The results indicate that climate change may expand the supply of cropland in the high latitudes of the Northern hemisphere, including Canada, Russia, China, over the next 100 years. However, in the absence of adaptation measures such as increased irrigation, the simulation projects a significant loss of suitable agricultural land in Mediterranean regions and in parts of Sub-Saharan Africa. The land suitable for agricultural would be about 54 million km2 — and of this, 91% is already under cultivation. “Much of the additional area is, however, at best only moderately suited to agricultural use, so the proportion of highly fertile land used for crop production will decrease,” says Zabel. Moreover, in the tropical regions of Brazil, Asia and Central Africa, climate change will significantly reduce the chance of obtaining multiple harvests per year.

“In the context of current projections, which predict that the demand for food will double by the year 2050 as the result of population increase, our results are quite alarming. In addition, one must consider the prospect of increased pressure on land resources for the cultivation of forage crops and animal feed owing to rising demand for meat, and the expansion of land use for the production of bioenergy,” says Zabel.

Story Source:

The above story is based on materials provided by PLOS. Note: Materials may be edited for content and length.

Agriculture and Food News — ScienceDaily

All Lemon to start global lemon campaign

All Lemon to start global lemon campaign

The largest exporter of lemons in Argentina, ALL LEMON, is putting the finishing touches on a wide-ranging campaign that seeks to educate the world about all aspects of lemons. The campaign, which will be accompanied by a regularly updated website, will not be limited to the ALL LEMON brand or to any particular geographic region.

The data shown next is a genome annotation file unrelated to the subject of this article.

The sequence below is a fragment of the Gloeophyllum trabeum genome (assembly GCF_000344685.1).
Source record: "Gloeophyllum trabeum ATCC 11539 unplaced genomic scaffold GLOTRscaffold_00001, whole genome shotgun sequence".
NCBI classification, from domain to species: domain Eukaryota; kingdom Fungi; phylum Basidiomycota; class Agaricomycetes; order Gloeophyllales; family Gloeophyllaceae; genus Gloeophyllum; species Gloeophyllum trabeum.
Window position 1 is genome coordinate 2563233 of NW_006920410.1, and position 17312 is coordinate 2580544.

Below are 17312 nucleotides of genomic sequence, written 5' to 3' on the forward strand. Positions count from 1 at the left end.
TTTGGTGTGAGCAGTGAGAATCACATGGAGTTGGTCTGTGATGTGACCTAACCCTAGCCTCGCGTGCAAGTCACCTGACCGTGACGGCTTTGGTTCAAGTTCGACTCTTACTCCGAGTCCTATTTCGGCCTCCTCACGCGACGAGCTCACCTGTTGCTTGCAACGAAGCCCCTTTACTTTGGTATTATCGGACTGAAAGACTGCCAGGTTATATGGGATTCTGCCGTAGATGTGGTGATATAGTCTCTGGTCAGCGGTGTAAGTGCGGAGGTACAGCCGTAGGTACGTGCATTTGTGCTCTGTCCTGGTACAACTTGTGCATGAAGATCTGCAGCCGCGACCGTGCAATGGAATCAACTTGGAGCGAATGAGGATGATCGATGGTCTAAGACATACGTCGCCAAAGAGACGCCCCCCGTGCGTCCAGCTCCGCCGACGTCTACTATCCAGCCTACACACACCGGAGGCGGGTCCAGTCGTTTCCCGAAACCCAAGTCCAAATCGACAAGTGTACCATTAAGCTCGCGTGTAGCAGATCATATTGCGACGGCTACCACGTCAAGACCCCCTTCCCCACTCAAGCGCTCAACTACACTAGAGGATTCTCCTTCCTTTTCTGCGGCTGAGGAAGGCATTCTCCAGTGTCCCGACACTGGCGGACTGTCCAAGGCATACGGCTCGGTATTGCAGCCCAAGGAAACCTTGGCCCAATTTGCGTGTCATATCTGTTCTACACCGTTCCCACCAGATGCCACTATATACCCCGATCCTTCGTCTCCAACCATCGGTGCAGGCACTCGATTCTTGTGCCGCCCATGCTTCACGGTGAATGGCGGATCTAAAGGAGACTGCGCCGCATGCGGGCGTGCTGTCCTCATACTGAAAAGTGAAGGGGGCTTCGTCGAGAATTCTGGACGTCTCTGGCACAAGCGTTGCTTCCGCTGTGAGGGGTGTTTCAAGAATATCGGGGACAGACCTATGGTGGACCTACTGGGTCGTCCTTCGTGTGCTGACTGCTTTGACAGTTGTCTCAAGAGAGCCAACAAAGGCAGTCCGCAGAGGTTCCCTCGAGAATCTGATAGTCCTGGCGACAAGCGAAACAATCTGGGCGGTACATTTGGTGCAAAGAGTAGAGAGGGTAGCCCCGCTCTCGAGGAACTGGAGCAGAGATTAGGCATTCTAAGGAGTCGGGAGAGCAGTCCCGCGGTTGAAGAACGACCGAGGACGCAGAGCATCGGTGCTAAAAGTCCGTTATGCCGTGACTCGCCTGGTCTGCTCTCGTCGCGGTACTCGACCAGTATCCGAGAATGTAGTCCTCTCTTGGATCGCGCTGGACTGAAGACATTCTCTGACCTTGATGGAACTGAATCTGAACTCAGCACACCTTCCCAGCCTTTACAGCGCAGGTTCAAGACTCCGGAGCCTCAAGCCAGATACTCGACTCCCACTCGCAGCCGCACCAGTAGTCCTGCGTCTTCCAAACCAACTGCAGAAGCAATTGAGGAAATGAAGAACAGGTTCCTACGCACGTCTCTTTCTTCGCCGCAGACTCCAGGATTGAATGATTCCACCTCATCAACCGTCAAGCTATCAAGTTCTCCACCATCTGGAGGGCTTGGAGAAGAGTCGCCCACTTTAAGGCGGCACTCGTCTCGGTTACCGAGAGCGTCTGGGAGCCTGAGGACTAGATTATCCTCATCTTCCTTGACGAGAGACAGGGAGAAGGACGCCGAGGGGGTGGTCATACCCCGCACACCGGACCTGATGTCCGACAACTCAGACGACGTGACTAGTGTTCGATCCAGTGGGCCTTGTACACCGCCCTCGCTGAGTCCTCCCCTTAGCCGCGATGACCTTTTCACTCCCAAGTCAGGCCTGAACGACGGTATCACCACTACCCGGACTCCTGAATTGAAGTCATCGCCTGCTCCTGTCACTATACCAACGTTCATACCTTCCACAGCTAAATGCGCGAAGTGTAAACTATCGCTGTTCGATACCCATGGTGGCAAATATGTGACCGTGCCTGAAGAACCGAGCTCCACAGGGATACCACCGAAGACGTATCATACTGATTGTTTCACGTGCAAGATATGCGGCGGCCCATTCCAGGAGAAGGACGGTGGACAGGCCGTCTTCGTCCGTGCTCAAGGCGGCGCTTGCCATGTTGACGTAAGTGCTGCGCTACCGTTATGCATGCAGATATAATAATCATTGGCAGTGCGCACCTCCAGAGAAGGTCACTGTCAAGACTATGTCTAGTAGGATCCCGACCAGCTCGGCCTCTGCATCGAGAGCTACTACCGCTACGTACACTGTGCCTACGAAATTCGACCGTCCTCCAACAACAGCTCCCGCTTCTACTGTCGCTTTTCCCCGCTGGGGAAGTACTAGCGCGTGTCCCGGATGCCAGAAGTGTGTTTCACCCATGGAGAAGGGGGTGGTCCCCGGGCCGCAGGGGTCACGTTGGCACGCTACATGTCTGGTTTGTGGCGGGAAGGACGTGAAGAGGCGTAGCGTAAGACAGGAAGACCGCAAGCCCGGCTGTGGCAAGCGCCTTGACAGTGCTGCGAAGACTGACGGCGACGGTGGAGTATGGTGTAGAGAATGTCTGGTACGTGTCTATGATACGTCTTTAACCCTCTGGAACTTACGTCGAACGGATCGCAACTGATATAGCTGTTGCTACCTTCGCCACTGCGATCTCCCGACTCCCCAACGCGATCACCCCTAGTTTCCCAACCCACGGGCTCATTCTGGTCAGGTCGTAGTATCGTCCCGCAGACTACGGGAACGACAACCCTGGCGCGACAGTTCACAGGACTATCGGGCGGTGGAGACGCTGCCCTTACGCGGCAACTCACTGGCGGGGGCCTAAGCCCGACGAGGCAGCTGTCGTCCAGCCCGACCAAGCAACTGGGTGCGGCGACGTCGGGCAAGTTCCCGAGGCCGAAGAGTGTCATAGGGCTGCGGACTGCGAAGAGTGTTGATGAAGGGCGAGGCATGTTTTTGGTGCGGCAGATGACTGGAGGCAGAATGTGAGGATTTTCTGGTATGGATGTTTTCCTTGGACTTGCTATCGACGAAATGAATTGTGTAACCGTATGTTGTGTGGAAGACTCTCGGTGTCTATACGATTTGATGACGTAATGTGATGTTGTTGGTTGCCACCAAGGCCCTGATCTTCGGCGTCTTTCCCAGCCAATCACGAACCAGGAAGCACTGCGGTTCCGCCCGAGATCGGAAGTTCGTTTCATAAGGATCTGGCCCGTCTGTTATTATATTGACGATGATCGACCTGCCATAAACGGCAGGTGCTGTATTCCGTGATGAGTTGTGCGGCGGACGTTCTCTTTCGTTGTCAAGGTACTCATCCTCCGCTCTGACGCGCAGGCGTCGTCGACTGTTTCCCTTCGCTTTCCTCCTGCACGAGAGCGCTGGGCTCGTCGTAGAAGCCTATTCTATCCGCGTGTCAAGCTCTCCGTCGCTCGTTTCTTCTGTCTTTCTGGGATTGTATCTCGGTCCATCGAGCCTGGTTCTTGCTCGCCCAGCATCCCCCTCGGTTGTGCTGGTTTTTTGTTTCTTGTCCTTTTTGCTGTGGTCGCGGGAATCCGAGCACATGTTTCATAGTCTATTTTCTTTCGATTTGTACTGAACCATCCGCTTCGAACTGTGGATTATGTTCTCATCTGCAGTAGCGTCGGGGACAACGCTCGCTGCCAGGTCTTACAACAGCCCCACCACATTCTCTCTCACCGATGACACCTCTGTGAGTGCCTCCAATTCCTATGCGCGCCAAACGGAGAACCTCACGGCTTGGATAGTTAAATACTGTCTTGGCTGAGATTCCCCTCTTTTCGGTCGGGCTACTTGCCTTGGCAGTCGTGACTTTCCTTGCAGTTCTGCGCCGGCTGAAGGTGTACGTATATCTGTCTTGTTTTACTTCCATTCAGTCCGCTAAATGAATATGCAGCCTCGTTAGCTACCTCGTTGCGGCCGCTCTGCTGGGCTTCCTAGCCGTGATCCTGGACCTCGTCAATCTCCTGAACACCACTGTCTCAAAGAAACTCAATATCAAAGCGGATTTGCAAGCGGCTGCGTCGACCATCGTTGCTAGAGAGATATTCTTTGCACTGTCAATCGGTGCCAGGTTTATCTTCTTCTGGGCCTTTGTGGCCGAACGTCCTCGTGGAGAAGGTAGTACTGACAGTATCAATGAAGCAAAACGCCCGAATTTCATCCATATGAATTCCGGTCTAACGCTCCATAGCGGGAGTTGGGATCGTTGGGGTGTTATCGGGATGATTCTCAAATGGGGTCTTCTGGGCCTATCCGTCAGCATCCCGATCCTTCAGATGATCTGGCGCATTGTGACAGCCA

“The concept is to promote lemons to the world,” explained Martina Delacroix of ALL LEMON. “We’ll talk about all varieties that come from all lemon-growing regions, and we’ll explain where lemons come from and where they go, what times of year they’re grown and when they’re available.” Beyond the many aspects of lemon as a food commodity, the promotion will also include information that will hit home for many consumers, like how to pick the best lemon and how to use lemons to do laundry or clean the house.

“The most important thing is that we won’t just talk about it to Argentina,” said Delacroix. “We want to talk to the whole world.” She added that they’re working with companies and associations across the world to provide a regular stream of content for the interactive website that will be a part of the promotion. The site will go live in October and it will be updated weekly.

While the promotions arm of ALL LEMON is in the midst of a robust year, the production side of things has found it a tougher go. Like all growers in the Tucumán region of Argentina, the 16 growers that make up ALL LEMON have seen some of the lowest yields in recent years. The reason was a severe freeze that occurred in the winter of 2013 followed by a drought in spring. Exports for 2014 are expected to reach only 145,000 tons, which is 45 percent less than what ALL LEMON exported the previous year.

“Our volumes are about half what they were last year,” said Martijn Hazeu. “Many of the trees also died, and it takes about three or four years for them to grow back.” For that reason, lemon exports will likely not reach pre-freeze level for at least a few years. Argentina’s main export market is Europe, and because of the recent Russian ban on European fruit, the European lemons that were destined for Russia will likely make up for any shortfalls a short Argentine season may have brought. That Argentina has a short crop also means that they won’t be able to take advantage of the gap in the Russian market left by embargoed European fruit – it’s more likely South African fruit will fill that. It’s more likely that ALL LEMON will go after new markets, as they’ve done in Asia.

“The Asian market is very smart,” said Delacroix. “That’s why they like ALL LEMON. They like us because we bring more value, and they are always looking for more value. Though there are 16 companies that are all competing against one another, those companies have been able to come together for the past five years and produce high-quality fruit. That’s the advantage that we have, that we all have one face. Clients demand our fruit because they know what they’ll get when they get a box from us.”

Publication date: 9/12/2014
Author: Carlos Nunez / Sander Bruins Slot
Copyright: www.freshplaza.com


FreshPlaza.com

All Lemon to start global lemon campaign

All Lemon to start global lemon campaign